Under Armour beat revenue expectations with its Q4 2017 earnings report on Tuesday. Its shares responded, popping 11% in pre-market trading.
This was despite the fact that the Baltimore sportswear label saw a net loss of $88 million in the quarter (compared to a profitable fourth quarter one year before) and a net loss of $48 million for the full year.
It’s a reminder that on earnings days, all that matters is beating Wall Street. Under Armour’s fourth-quarter revenue grew 5% to $1.37 billion, edging out expectations of $1.31 billion, and it earned less than 1 cent per share, meeting expectations.
Despite sales falling 4% in the quarter (and 5% for the year) in Under Armour’s home market of North America, international sales grew 47% and footwear grew 9%, positive indicators that Under Armour can point to as signs that the brand still resonates around the world, and that it can succeed in sneakers.
It was a slightly sunnier ending to a brutal 2017 for the company.
Hitting both performance and fashion
Why was 2017 so unkind to Under Armour, and how will it hit reset in 2018? One of the biggest causes was the current trend in sports apparel: fashion and lifestyle. (Yes, many call it “athleisure,” and it isn’t going away.) Adidas, which had a stellar 2017, makes apparel and footwear that is on-trend right now: “casual sportswear” that people wear all day long, not just for athletic activity. Under Armour, since its inception in 1996 on a football field at the University of Maryland, is known for “performance,” meaning gear worn for sports.
Under Armour President and COO Patrik Frisk, who joined the company less than one year ago, acknowledges that the recent trend toward fashion has hurt Under Armour. But he says the brand doesn’t want to move away from what it’s known for, especially since trends come and go.
“The marketplace itself, from a trend perspective, has over the last two years moved in a little bit different direction than what the Under Armour brand stands for,” Frisk tells Yahoo Finance. “What might be perceived as a little bit of a weakness for us today, being in the ‘performance’ bucket so to speak, we believe long-term will be our greatest strength down the line. That doesn’t mean we’re not focused on style and making sure that we’re trend-right. But I think owning performance is going to be important for us moving forward.”
So how can Under Armour embrace fashion without losing its position as a strong performance brand? It all starts with HOVR, its new line of running shoes that come equipped with sensors that track your steps and distance and send the data to your phone.
“You’ve just seen the first glimpse of Under Armour going forward in this HOVR campaign we just launched,” Frisk says. “It was a combination of a great-looking shoe, with fantastic performance, and a great fit. it delivers on all those touch points. And our sell-throughs were similar across the world, whether it was China, Europe, North America or Latin America. We were almost taken aback because it sold out much quicker than we thought.”
Frisk believes HOVR is an example of “adding style to performance — not just style for style’s sake, but actually making sure that we’re delivering performance and an unbelievable fit. When we do that and execute across the globe, our brand is still incredibly strong.”
The HOVR marketing rollout was timed to the same day all around the world (Feb. 2), something Under Armour had never done with a new product. The response, Frisk argues, speaks to the success Under Armour is having outside the U.S., something it also saw in a recent comprehensive segmentation study. “What’s really fascinating to me is how consistent the brand comes across around the globe, whether it’s China, Germany, North America or the UK,” he says. “The consistency in terms of the perception: Under Armour as the professional performance brand, which gives me great confidence that if we do this right, there’s a tremendous runway for the brand going forward.”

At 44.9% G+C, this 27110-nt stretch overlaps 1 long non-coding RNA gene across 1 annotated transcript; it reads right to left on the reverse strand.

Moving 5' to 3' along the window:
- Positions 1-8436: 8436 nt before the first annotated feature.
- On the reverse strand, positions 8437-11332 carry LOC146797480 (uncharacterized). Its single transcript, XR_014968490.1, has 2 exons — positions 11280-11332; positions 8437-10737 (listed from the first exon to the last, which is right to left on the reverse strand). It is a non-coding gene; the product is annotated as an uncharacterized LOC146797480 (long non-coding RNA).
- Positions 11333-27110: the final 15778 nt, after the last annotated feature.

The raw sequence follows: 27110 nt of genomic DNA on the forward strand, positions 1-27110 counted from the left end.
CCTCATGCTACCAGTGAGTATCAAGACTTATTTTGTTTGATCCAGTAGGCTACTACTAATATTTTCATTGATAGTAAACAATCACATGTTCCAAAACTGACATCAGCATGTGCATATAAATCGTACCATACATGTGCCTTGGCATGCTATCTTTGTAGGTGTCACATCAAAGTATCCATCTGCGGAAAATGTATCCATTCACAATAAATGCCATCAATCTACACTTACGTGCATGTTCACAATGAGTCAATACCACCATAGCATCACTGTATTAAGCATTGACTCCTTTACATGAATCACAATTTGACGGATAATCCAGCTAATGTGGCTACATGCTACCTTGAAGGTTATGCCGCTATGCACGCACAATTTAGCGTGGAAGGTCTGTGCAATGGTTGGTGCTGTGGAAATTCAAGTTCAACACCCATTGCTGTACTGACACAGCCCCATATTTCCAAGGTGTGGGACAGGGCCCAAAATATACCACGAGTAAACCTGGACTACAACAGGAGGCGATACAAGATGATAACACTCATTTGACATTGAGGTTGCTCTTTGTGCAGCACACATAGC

Beefing up e-commerce
Just as Under Armour is seeing declines in North America but big gains abroad, it is also seeing waning wholesale growth (down 1% in the fourth quarter, down 3% for the full year) offset by big growth in direct-to-consumer (DTC) business (up 11% for the quarter, up 14% for the year), which represents shoppers ordering directly from Under Armour’s website or going to its own branded stores.
The wholesale slump is part of a macro trend affecting the entire industry (exacerbated by the closings of many sporting goods chains in the last two years), so Under Armour is “being diligent with our SKU choices” in big-box stores, Frisk says, and combating it with innovation in e-commerce.
How to handle the wholesale declines, and beef up DTC, is “the question everybody’s asking themselves,” Frisk says. “We believe in retail going forward. We don’t think brick-and-mortar is going away any time soon, but it’s going to change and evolve. What we’re seeing is that consumer journey has, over the last two years, really evolved dramatically in terms of the choice the consumer makes when they’re shopping.” DTC represented 35% of Under Armour’s global revenue in 2017. In 2018, Under Armour forecasts low double-digit sales growth in its own stores.
If Under Armour can keep boosting its footwear business, and make its apparel more on-trend, it can wipe out much of the current doom and gloom about its brand. But it can’t keep touting international growth as a distraction from North American declines forever: it needs to clean things up in its home market.
“We see you, and we hear you,” CEO Kevin Plank said on the company’s earnings call. “Know that we’re heads down, stabilizing, prioritizing, executing… We have the patience, plan, and fortitude to see this through.”
Daniel Roberts is the sports business writer at Yahoo Finance. Follow him on Twitter at @readDanwrite.